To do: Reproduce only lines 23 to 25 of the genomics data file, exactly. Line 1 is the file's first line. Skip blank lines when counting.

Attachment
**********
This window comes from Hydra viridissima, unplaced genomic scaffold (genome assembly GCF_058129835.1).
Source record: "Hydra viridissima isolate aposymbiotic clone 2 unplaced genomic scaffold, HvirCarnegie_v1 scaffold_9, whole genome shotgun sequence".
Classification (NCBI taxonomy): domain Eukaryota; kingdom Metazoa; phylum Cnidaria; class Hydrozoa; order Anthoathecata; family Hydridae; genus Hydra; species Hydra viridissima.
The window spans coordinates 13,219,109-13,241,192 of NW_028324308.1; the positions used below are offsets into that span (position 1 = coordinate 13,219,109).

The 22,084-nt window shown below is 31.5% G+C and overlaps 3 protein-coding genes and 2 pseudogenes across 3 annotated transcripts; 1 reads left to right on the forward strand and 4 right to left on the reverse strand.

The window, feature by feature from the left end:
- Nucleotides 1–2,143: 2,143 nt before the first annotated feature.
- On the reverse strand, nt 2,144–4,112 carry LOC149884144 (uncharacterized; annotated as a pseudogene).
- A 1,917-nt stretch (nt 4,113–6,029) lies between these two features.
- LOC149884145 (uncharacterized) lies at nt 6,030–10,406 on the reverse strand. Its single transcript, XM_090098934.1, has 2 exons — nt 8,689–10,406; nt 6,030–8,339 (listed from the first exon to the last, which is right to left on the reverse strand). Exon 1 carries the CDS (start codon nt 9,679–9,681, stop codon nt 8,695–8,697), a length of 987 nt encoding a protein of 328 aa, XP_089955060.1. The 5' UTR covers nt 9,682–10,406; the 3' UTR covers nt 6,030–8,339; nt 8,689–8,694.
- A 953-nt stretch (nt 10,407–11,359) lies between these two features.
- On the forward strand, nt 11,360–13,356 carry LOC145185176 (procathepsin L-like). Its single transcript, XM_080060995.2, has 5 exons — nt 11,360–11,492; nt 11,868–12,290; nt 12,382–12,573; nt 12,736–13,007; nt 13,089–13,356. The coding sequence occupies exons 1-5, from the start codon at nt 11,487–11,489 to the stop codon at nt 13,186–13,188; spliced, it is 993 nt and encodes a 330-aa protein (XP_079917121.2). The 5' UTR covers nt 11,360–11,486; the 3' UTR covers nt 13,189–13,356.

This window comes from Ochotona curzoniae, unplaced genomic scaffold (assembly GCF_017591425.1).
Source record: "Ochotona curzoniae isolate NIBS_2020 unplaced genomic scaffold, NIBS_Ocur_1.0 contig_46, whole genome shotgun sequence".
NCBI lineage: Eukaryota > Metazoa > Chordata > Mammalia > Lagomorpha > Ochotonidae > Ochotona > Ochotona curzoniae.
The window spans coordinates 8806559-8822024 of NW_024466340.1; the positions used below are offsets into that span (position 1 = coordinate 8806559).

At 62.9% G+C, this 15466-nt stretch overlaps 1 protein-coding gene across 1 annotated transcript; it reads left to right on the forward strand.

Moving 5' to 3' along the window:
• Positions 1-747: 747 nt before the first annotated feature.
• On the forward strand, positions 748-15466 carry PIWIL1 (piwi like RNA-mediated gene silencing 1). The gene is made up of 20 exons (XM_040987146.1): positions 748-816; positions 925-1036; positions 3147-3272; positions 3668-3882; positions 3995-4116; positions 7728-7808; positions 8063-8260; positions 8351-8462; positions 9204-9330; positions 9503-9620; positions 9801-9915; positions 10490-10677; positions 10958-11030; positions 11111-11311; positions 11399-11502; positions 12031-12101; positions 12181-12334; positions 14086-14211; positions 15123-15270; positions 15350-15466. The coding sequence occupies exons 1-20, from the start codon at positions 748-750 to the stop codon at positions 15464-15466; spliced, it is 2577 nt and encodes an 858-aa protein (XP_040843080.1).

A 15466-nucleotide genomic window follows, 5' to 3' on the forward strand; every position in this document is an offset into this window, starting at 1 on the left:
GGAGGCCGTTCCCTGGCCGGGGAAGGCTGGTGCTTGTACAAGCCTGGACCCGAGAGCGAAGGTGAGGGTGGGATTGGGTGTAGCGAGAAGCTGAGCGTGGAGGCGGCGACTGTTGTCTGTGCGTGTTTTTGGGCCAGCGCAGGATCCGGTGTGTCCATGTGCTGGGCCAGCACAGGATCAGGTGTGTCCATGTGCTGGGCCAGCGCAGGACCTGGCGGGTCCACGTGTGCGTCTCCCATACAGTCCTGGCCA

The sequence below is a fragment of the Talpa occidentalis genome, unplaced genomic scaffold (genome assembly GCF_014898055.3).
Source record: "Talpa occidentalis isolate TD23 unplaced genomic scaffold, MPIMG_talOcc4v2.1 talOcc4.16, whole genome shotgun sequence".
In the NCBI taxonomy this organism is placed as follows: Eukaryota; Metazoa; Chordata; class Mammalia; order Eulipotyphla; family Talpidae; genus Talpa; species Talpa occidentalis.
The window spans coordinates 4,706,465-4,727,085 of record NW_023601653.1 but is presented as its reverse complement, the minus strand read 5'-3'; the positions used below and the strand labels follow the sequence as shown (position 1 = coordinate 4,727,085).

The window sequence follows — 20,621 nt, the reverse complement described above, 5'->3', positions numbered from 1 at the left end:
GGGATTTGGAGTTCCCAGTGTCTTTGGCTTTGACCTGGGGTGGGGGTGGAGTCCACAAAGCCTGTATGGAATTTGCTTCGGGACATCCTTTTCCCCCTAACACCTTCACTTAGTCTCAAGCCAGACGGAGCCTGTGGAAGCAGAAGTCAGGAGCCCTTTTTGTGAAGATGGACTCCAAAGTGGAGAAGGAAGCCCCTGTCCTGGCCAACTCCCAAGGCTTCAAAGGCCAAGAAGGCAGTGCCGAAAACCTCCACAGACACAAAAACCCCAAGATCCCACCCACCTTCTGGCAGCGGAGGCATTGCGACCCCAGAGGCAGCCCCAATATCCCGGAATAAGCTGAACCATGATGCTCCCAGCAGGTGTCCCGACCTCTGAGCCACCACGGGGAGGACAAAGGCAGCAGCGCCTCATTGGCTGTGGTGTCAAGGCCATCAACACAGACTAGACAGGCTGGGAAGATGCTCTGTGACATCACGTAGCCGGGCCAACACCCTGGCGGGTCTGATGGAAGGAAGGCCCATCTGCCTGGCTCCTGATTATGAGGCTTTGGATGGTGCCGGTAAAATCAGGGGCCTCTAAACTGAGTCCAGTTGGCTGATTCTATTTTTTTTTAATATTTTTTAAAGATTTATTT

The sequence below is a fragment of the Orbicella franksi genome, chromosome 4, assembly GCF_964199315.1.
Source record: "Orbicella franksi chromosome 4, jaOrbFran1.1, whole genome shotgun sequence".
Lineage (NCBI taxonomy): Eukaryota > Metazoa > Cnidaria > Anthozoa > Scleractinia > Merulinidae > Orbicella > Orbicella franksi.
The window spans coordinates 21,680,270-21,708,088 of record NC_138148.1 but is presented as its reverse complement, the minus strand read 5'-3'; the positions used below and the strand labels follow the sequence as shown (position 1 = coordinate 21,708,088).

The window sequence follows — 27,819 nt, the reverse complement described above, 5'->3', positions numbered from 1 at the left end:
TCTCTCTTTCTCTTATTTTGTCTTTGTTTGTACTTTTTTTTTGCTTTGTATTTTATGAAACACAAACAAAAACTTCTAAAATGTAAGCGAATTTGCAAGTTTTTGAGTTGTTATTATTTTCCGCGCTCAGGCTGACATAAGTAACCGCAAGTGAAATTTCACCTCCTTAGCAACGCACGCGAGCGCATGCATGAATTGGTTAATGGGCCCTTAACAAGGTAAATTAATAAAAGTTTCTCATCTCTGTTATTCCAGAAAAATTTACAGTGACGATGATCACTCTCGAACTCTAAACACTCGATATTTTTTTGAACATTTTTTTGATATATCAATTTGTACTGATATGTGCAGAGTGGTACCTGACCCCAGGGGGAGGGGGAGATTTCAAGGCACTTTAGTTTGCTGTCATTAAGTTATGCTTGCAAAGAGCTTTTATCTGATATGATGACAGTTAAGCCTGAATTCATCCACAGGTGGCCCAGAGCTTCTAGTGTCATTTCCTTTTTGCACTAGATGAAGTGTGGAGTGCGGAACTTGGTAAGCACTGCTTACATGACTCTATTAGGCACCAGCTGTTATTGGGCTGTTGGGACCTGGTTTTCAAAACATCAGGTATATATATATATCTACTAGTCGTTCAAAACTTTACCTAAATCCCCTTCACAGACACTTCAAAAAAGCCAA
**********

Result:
The sequence below is a fragment of the Talpa occidentalis genome, unplaced genomic scaffold (genome assembly GCF_014898055.3).
Source record: "Talpa occidentalis isolate TD23 unplaced genomic scaffold, MPIMG_talOcc4v2.1 talOcc4.16, whole genome shotgun sequence".
In the NCBI taxonomy this organism is placed as follows: Eukaryota; Metazoa; Chordata; class Mammalia; order Eulipotyphla; family Talpidae; genus Talpa; species Talpa occidentalis.